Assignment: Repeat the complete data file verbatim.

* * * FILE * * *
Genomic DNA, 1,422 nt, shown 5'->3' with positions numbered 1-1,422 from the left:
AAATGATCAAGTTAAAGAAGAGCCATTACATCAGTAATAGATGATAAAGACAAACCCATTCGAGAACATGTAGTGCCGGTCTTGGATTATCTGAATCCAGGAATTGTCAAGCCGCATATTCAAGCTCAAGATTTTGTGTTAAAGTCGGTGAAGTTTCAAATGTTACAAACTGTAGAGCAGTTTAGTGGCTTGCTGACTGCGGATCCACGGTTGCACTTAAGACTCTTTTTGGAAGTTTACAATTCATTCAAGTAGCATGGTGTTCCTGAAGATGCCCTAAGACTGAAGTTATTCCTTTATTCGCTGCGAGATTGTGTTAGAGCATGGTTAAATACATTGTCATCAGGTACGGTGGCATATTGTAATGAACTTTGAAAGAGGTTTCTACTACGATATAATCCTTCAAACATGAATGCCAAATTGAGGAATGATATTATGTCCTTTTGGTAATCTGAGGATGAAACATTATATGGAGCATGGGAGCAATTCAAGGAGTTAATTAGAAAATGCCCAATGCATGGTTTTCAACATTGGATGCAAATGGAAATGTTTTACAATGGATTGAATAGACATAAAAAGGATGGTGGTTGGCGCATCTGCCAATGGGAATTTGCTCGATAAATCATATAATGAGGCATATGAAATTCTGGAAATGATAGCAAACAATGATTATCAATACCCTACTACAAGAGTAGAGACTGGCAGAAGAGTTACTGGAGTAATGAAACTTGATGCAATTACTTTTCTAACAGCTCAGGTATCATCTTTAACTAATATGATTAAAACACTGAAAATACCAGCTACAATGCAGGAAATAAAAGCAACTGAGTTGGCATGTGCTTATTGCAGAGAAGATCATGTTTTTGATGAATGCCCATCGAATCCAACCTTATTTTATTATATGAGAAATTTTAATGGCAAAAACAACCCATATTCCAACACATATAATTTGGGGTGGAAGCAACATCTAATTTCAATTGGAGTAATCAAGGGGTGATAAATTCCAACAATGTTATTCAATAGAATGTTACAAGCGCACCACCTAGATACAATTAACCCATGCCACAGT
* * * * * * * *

Genomic DNA, 1,422 nt, shown 5'->3' with positions numbered 1-1,422 from the left:
AAATGATCAAGTTAAAGAAGAGCCATTACATCAGTAATAGATGATAAAGACAAACCCATTCGAGAACATGTAGTGCCGGTCTTGGATTATCTGAATCCAGGAATTGTCAAGCCGCATATTCAAGCTCAAGATTTTGTGTTAAAGTCGGTGAAGTTTCAAATGTTACAAACTGTAGAGCAGTTTAGTGGCTTGCTGACTGCGGATCCACGGTTGCACTTAAGACTCTTTTTGGAAGTTTACAATTCATTCAAGTAGCATGGTGTTCCTGAAGATGCCCTAAGACTGAAGTTATTCCTTTATTCGCTGCGAGATTGTGTTAGAGCATGGTTAAATACATTGTCATCAGGTACGGTGGCATATTGTAATGAACTTTGAAAGAGGTTTCTACTACGATATAATCCTTCAAACATGAATGCCAAATTGAGGAATGATATTATGTCCTTTTGGTAATCTGAGGATGAAACATTATATGGAGCATGGGAGCAATTCAAGGAGTTAATTAGAAAATGCCCAATGCATGGTTTTCAACATTGGATGCAAATGGAAATGTTTTACAATGGATTGAATAGACATAAAAAGGATGGTGGTTGGCGCATCTGCCAATGGGAATTTGCTCGATAAATCATATAATGAGGCATATGAAATTCTGGAAATGATAGCAAACAATGATTATCAATACCCTACTACAAGAGTAGAGACTGGCAGAAGAGTTACTGGAGTAATGAAACTTGATGCAATTACTTTTCTAACAGCTCAGGTATCATCTTTAACTAATATGATTAAAACACTGAAAATACCAGCTACAATGCAGGAAATAAAAGCAACTGAGTTGGCATGTGCTTATTGCAGAGAAGATCATGTTTTTGATGAATGCCCATCGAATCCAACCTTATTTTATTATATGAGAAATTTTAATGGCAAAAACAACCCATATTCCAACACATATAATTTGGGGTGGAAGCAACATCTAATTTCAATTGGAGTAATCAAGGGGTGATAAATTCCAACAATGTTATTCAATAGAATGTTACAAGCGCACCACCTAGATACAATTAACCCATGCCACAGT